In 1904, Farwell traveled to Southern California, where he lived for a time with the anthropologist Charles Lummis. During this period, Farwell transcribed hundreds of Native American songs, primarily of the Cahuilla people, and composed some of his most popular pieces. One of these, the Navajo War Dance No. 2, was originally written for piano and later scored for mixed chorus. It’s a study in complex, spiky rhythms played out against a steady ostinato (or constantly repeating) pattern—playful, despite the warlike subtext, it builds to a frenzied finish. Another work, Pawnee Horses, also exists in two versions: as an exquisite piano miniature filled with luminous chords, the rhythmic figures conveying the gentle gallop of the eponymous beasts, and a choral arrangement that is somehow more jubilant, more exultant, certainly more frenetic. Farwell’s trajectory as an Indianist composer would culminate in his 1923 string quartet, The Hako, inspired by a ceremony of the Pawnee tribe, an ambitious work that incorporates Native American motifs into the context of large-scale sonata form. After this, Farwell’s interests largely led him into markedly different terrain, both thematically and stylistically. His suite The Gods of the Mountain, for example, orchestrated in 1928, is especially pleasurable—magical and incandescent throughout. Still later, he dabbled in thornier harmonic modes.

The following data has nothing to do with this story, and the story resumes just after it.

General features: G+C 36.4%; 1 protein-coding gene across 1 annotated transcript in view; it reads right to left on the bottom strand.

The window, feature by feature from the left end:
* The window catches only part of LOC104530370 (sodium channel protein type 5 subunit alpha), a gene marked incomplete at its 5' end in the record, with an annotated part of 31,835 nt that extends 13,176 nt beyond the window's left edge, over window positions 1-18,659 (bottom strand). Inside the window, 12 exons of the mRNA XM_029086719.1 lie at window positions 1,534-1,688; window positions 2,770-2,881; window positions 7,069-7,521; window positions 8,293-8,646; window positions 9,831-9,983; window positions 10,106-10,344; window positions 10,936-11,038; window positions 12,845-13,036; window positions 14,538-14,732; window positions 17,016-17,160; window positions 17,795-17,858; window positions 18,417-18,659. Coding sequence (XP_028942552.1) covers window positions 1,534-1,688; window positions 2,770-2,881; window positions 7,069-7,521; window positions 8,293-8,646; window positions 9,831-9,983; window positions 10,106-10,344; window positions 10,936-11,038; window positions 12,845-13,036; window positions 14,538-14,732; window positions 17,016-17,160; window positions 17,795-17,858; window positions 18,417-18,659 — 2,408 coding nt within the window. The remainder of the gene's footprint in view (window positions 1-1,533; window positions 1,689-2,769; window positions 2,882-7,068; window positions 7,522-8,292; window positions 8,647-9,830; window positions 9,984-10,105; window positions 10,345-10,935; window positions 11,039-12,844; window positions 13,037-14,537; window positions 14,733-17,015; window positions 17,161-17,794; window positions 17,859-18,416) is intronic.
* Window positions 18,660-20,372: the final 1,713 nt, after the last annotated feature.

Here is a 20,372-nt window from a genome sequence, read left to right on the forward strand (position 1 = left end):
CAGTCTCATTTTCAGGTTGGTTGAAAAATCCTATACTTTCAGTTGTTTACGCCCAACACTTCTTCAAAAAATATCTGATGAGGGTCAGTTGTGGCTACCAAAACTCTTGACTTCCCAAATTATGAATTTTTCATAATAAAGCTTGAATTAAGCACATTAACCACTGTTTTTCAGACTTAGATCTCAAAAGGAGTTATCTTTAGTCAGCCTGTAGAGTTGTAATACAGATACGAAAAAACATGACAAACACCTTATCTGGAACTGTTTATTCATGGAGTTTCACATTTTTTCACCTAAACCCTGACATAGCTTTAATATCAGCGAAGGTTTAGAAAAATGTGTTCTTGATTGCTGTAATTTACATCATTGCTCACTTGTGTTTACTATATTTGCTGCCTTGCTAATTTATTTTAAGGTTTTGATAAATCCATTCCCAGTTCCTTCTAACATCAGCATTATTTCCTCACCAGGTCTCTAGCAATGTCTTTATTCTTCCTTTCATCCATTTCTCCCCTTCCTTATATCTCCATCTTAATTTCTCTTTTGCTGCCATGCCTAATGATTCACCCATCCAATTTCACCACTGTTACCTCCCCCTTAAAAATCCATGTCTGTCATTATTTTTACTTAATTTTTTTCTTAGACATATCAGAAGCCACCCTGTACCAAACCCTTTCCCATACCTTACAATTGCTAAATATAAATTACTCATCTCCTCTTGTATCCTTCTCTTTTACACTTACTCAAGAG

A few weeks ago, I had a chance to hear several of Farwell’s Indianist pieces on a program at the National Cathedral, part of the PostClassical Ensemble’s illuminating two-night festival devoted to Indianist and Native American music. The pianist Emanuele Arciuli played the original versions of Pawnee Horses and the Navajo War Dance No. 2 and was joined by the baritone William Sharp, who sang the Three Indian Songs. The cathedral’s chamber choral ensemble, Cathedra, also performed a capella arrangements of Pawnee Horses, The Old Man’s Love Song, and the Navajo War Dance No. 2. These were all committed, persuasive, and passionate readings and made a case for Farwell as an American composer of considerable interest. Yet judging by the highly dismissive review of the performance by Anne Midgette in The Washington Post and the comments flooding in soon after—the main objection being the presence of so many white men on a program of Native American–themed music—Farwell remains a figure of some controversy. In other quarters, criticism of the composer often has little to do with musical technique, and everything to do with who Farwell was—a white man deemed guilty of cultural appropriation.